“The importance of this law can’t be overstated for the people of Central Illinois. As if the Peoples Gas leak wasn’t bad enough, their response to it—or really lack of a response to it—simply added insult to injury,” said Sen. Chapin Rose, R-Mahomet.
“These new notice requirements were developed in consultation and cooperation with the Illinois Environmental Council (IEC), and this legislation was pushed with their full support to require immediate local notification in the event of an incident.
“No one wants to see this happen again. Period. Therefore, and more importantly, this legislation also now requires that DNR annually inspect and oversee Peoples Gas’ operation of the storage field that sits on the aquifer,” Rose said.
“The Mahomet Aquifer is a precious water source to many Illinoisans,” said IEC Executive Director Jen Walling. “The natural gas leak in 2016 threatened that source and changed the quality of life of many residents. We are grateful to Gov. Rauner for signing this legislation, which will add new protections and notification if there is a natural gas leak into the aquifer. Thank you to the bipartisan group of legislators, especially Sens. Rose and Bennett and Rep. Ammons for protecting our water.” 
The annual DNR inspections will look for infrastructure deficiencies or failures that could affect public health. The costs of the annual inspections will be paid by the owners of the gas storage fields. The DNR will establish criteria for what constitutes an incident.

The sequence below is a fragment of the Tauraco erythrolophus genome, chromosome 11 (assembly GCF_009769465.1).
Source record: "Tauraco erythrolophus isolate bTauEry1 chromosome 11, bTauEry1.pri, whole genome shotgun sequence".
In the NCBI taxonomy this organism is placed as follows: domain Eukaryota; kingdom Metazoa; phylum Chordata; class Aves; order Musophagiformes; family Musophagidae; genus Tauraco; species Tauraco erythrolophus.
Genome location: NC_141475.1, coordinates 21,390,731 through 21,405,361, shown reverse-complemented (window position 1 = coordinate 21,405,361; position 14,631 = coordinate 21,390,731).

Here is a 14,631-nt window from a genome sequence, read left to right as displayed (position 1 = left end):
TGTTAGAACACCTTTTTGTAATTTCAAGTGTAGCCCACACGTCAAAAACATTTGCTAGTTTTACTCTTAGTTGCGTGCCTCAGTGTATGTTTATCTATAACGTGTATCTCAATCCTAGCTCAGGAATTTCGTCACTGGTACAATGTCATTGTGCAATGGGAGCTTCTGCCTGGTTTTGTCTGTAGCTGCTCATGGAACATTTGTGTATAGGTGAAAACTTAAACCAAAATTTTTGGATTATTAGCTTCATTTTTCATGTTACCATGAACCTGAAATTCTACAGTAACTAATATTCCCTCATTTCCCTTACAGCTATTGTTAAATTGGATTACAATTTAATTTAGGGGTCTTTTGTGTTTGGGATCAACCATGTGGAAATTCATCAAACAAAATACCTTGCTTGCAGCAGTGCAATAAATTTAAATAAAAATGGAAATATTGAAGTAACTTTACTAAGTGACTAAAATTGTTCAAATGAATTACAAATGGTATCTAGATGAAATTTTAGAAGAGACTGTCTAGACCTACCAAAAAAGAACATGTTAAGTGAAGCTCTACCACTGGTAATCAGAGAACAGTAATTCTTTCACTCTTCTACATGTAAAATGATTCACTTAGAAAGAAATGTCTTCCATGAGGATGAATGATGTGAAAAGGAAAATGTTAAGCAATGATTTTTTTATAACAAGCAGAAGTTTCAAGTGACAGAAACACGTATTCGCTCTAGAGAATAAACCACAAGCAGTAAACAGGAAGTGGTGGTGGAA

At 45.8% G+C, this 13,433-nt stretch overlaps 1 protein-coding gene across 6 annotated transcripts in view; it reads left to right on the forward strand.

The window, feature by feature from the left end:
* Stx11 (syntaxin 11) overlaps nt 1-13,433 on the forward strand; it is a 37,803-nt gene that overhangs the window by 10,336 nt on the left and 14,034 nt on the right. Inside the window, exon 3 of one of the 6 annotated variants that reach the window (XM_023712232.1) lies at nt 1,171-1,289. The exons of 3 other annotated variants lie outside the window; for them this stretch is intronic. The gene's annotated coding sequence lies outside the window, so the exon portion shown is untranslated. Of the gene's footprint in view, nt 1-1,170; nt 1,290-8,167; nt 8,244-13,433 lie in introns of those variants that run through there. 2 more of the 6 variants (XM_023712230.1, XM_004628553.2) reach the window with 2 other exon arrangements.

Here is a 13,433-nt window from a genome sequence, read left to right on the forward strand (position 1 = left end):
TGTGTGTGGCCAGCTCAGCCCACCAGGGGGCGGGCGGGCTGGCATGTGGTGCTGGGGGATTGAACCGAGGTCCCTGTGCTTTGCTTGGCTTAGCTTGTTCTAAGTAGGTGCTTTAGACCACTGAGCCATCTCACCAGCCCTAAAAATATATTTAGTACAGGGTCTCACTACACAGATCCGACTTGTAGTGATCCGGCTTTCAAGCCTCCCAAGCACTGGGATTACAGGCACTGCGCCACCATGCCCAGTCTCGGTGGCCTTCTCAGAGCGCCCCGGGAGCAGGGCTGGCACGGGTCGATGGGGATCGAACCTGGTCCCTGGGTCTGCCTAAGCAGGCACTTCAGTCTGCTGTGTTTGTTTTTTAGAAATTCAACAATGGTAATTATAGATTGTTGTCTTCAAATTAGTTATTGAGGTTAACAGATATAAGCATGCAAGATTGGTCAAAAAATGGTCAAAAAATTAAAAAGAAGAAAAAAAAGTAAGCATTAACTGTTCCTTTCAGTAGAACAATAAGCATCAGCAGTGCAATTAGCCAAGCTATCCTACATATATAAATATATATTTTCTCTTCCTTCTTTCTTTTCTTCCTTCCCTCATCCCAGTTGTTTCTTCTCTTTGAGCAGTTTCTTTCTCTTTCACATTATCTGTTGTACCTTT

“The Mahomet Aquifer is the state’s only sole source aquifer and serves as the primary source of drinking water for more than 500,000 Central Illinois residents,” said state DNR Director Wayne Rosenthal. “This new law creates a commonsense approach to ensure that the citizens relying on the aquifer receive quick notification of any unintentional natural gas releases which may affect it. The department appreciates the effort that went into the passage of this legislation and is prepared to implement it as quickly as possible.”
“I want to thank my fellow Sen. Scott Bennett, who was my chief co-sponsor in the Senate,” Sen. Rose continued. “In the House, Rep. Carol Ammons stepped forward to help revive the legislation after an earlier version was held hostage by a Chicago-area democrat who doesn’t live anywhere near our aquifer. With their help and the critical support of our other Champaign County legislators, Reps. Brad Halbrook, Bill Mitchell and Chad Hayes, and with thanks to Gov. Rauner for signing the legislation, we are adding great protections to our most important resource: the Mahomet Aquifer.
“Finally, I want to thank the hard work of our local delegation on the Mahomet Aquifer Task Force who are tirelessly fighting to keep our water supply safe. I am looking forward to our task force bringing forward more recommendations for public policy changes as it completes its work later this year to ensure that this invaluable resource remains just that for future generations,” Rose concluded.
“I appreciate all the bipartisan support from both Democrats and Republicans,” said Rep. Sue Scherer, D-Decatur, who sponsored the legislation in the House. “This bill is of great importance to many people who have fallen on hard times.”
The new requirements exceed federal standards.